Hump-Day Hymns: The Doxology

I am not completely sure if The Doxology qualifies as a “hymn,” but at the risk of drifting away from hymns, this will be the point of discussion for this week’s Hump-Day Hymns.

Typically relegated to the category of “Service Music” in hymnals, there is something profound that this very simple song speaks to us.


Praise God from whom all blessings flow;
Praise him, all creatures here below;
Praise Him above, ye heavenly host:
Praise Father, Son, and Holy Ghost.

-Thomas Ken (1637-1711)

(NOTE: While I strongly advocate the use of gender-neutral language for God, I have chosen to use the original text simply for historical reasons.)

At our church, much like many churches, we use The Doxology when we are bringing the offering forward. In some ways this is appropriate.  The whole point of an offering during a worship service is to acknowledge that all we have is from God, and the offering takes place in the “Response to God” portion of the worship service.  The offering itself is an act of worship when we give out of our worldly goods (which have been given to us by God) in response and gratitude for all that God has given us.  The offering is both symbolic and tangible.  The offering is symbolic in that money is certainly not the only way to give of our gifts our of gratitude for God, and it is tangible because it is something which is required by the church to continue functioning.  Churches, para-church ministries, social outreach programs, and missionaries all require funding to carry out their work.  Some churches are criticized for being “all about money.”  This is certainly not the case in our church, but the reality, is that it takes money to keep the lights and heat on, as well as the ability to provide a minister.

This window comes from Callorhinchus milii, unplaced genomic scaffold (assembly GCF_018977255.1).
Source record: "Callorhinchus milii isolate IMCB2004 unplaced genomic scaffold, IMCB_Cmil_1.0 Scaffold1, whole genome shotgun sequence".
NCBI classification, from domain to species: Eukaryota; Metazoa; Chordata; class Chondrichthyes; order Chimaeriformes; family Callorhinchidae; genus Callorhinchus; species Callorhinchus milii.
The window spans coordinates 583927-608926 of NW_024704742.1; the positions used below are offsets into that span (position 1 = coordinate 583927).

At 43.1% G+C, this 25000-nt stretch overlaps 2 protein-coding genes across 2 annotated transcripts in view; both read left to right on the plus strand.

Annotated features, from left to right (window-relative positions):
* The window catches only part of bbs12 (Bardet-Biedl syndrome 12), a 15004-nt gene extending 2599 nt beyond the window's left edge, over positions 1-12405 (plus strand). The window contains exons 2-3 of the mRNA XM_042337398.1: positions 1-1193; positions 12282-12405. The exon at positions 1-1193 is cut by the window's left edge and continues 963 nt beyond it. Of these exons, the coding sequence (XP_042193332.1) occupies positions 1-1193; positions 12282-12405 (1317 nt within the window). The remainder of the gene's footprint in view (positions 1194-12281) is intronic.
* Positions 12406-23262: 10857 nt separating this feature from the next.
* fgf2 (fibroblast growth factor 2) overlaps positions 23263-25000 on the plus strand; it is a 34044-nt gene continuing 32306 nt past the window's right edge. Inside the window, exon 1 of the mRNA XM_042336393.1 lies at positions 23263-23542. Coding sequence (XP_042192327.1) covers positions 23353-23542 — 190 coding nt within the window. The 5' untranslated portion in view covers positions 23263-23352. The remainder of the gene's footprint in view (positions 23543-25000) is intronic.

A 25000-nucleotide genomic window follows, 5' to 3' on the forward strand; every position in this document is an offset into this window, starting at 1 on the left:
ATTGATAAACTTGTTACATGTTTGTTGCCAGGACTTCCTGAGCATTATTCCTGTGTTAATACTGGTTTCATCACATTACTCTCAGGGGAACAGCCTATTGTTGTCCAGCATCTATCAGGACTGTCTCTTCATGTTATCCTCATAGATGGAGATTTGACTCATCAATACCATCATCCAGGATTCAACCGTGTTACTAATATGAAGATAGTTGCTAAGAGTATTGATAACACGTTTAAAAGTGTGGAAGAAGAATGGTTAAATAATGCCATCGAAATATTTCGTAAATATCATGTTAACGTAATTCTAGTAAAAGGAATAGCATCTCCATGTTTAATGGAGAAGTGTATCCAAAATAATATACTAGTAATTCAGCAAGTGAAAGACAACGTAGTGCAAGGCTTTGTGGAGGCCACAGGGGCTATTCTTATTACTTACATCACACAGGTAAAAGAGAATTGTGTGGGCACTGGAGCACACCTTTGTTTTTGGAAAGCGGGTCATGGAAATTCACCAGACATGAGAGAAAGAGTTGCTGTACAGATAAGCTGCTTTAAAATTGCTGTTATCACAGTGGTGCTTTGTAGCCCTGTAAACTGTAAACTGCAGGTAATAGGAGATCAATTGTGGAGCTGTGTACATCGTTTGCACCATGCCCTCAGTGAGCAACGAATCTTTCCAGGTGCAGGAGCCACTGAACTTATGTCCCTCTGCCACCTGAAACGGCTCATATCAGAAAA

There is a certain tragedy, though, that the only time that we sing The Doxology is during the offering.  There are a couple of reasons for this.  The first is that to someone who isn’t familiar with the function and theology of an offering and giving, it can seem as though we worship money.  We all stand, the offering comes forward, we all sing The Doxology, we pray, and the offering plate is placed on the Communion Table.  We do not, of course, worship money.  But there is a second tragedy to this near-exclusivity of use in worship.  The idea that financial means is the primary way in which God blesses us, and the primary blessings for which we must give thanks.

This is unfortunate because money and financial resources are not the only blessings or gifts that we receive, and they are most certainly not the only way that we can contribute to God’s mission and work in the world.  I find that I often have to be cognizant of the language that I use when talking about the offering and its function.  Particularly in my context when many people do not have much to give, it can be easy to inadvertently shame people (and I know some terrible “pastors” who do shame people for not giving much).  It is true that stewardship in general is important regardless of whether one is rich or one is poor, but stewardship does not always look the same in every context, and stewardship is far more than simply financial.

I do sometimes wonder if this near-exclusive use of The Doxology has had some role to play in the rise of the Prosperity-Gospel Heresy.  Money is not always a blessing from God, and blessings from God do not always come in the form of money.  It is important that we don’t equate blessing and money, and it is equally important that we don’t equate stewardship with money.  While the purpose of the offering is for monetary offerings to be symbolic of all of our gifts, material and otherwise, I at times wonder if this understanding has been tainted by an over-emphasis on blessing-as-money, giving-as-money.  I think that it would do the church good to have The Doxology more readily in our repertoire, and utilize this gift, this simple ascription of glory in far more circumstances than simply the giving of monetary gifts.

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